The flock is in place...

Step 5: 3….2…1… FIRE!

Step 6: Run like hell to the net to get birds out (if it is a “wet catch,” where birds are caught in the net in the water, you run like hell faster). After removing birds from under the net, they are placed in keeping cages, which are simple cages that are set up to keep birds in and keep them calm.

While removing birds from under the net, we would cover the net with a dark tarp to keep them calm. Birds would then be placed in the keeping cages, where they would wait to be banded.

Step 7: Process birds as fast as possible. Now, when there is the potential of catching up to 200 birds in a catch, this sounds easier than it actually is. Birds that we caught would get a metal band, a color band (indicating the year it was caught), and a unique color flag with a code on it (the color of the flag indicates the location it was banded: red is for Chile, orange for Argentina, green for Alaska, and white for Churchill). Birds would be checked for their molt condition, have their bills, head length, and tarsus length measured, and some would have blood taken for later genetic work.

The assembly line of godwit banding. This would ensure that we could process at peak efficiency.

Step 8: Release birds!

*No birds were harmed during our stay in Chile while cannon netting

Sunday, July 18, 2010

Churchill Teaser 2010

As some of you know, I have been back in Churchill, MB for the past couple of months, working once again with Hudsonian Godwits. Unlike last year, the godwits are having a good year, with lots of chicks around to follow. As I am quite behind on posts, I will give you just a teaser of what I've been seeing. In addition to future posts on the 2010 Churchill field season, also look for the conclusion of posts from my adventures with godwits in Chile.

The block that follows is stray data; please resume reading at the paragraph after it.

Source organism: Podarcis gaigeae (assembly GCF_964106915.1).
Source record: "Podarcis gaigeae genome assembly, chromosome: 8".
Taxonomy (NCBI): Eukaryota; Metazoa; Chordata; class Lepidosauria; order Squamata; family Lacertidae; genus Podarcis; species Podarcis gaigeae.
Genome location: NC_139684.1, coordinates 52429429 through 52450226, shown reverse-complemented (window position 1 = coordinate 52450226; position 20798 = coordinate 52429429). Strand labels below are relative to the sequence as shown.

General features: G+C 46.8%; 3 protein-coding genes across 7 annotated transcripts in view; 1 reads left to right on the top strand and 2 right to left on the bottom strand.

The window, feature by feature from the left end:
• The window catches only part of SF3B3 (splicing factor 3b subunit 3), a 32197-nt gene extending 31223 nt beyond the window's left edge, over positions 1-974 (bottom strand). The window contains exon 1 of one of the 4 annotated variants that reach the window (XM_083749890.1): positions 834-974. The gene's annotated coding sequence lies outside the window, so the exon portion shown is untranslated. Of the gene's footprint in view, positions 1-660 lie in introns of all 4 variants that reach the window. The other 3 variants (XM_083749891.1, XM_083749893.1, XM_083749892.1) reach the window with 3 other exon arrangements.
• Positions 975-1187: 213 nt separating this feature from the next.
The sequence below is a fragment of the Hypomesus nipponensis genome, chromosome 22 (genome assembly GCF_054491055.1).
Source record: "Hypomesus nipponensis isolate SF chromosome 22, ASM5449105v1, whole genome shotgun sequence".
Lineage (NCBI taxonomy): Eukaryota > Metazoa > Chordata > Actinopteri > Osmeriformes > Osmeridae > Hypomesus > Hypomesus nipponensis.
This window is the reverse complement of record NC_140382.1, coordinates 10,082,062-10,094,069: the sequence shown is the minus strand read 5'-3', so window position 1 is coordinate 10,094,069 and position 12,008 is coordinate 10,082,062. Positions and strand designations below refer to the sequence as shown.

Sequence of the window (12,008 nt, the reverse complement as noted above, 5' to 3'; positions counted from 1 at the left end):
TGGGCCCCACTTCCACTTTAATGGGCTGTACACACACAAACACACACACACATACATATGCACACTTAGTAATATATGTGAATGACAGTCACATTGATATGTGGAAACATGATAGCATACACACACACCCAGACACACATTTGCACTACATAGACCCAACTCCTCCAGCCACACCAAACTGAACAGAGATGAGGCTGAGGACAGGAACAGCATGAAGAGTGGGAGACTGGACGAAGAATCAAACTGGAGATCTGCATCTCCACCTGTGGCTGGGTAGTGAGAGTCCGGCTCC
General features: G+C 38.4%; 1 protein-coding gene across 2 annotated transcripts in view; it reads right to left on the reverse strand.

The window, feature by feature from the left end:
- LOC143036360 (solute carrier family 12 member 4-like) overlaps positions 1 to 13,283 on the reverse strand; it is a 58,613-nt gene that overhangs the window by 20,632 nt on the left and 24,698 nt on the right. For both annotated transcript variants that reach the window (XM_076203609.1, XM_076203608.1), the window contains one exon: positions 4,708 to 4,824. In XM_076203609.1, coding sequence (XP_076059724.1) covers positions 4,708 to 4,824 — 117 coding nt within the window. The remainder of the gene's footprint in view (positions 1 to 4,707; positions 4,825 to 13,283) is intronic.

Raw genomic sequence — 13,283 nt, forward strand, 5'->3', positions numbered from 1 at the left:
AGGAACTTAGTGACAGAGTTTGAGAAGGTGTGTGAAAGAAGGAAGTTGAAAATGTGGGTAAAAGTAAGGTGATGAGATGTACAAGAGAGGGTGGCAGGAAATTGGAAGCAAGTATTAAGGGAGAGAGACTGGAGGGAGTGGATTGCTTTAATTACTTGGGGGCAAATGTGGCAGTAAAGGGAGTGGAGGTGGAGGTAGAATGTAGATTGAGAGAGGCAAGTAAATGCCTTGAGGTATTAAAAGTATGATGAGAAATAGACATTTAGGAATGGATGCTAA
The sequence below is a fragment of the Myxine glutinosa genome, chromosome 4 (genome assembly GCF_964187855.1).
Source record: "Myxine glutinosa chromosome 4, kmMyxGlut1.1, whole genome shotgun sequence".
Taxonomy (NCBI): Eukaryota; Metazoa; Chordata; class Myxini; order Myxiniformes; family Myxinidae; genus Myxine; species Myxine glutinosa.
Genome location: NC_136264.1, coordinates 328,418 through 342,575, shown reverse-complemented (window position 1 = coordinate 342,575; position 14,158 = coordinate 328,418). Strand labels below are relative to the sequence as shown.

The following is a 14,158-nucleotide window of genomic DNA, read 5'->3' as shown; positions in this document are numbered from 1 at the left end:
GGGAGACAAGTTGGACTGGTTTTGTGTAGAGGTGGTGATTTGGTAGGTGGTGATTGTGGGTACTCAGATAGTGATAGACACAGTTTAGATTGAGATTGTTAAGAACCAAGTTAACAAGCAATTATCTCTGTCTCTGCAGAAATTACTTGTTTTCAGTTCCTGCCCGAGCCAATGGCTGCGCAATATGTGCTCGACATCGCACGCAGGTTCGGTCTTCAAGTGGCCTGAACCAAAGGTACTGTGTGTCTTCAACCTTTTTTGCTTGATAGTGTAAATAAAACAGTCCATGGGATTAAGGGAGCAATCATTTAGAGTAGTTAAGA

Hudsonian Godwit male, perched atop a tree. This bird is a bird that was banded two years ago in Churchill. It's flag and data logger have since fallen off.

Parasitic Jaeger chicks... cute, no?

Whimbrel chick

Thursday, July 15, 2010

Cover Your Ass!

Tapaculo has got to be one of the best bird names ever. In Spanish, “tapaculo” literally translates to “cover your ass.” Tapaculos are so named for their habit of having their tails cocked, thus exposing, their, well, ass.

Tapaculos are in the family Rhinocryptidae (so named for the fleshy covering on their nostrils, leading to the “hidden nose”). They are sub-oscines, and are found from souther Central America south to southern South America, found in a wide variety of habitats.

Chile has some of the greatest tapaculos in t he world, with some incredibly charismatic, large, showy species, including the Moustached Turca (Pteroptochos megapodius), Black-throated Huet-huet (Pteroptochos tarnii), White-throated Tapaculo (Scelorchilus albicollis), and Chucao Tapaculo (Scelorchilus rubecula). In total, Chile is home to 8 species of tapaculo, including two Scytalopus, a second species of Huet-huet, and the Ochre-flanked Tapaculo (Eugralla paradoxa). Where I would be in Chile, only 4 species occurred, and I had hopes of only seeing two, at most. Sadly, the Turca, a Chilean endemic, is found farther north near Santiago, so that’s a bird that will have to wait for my next trip.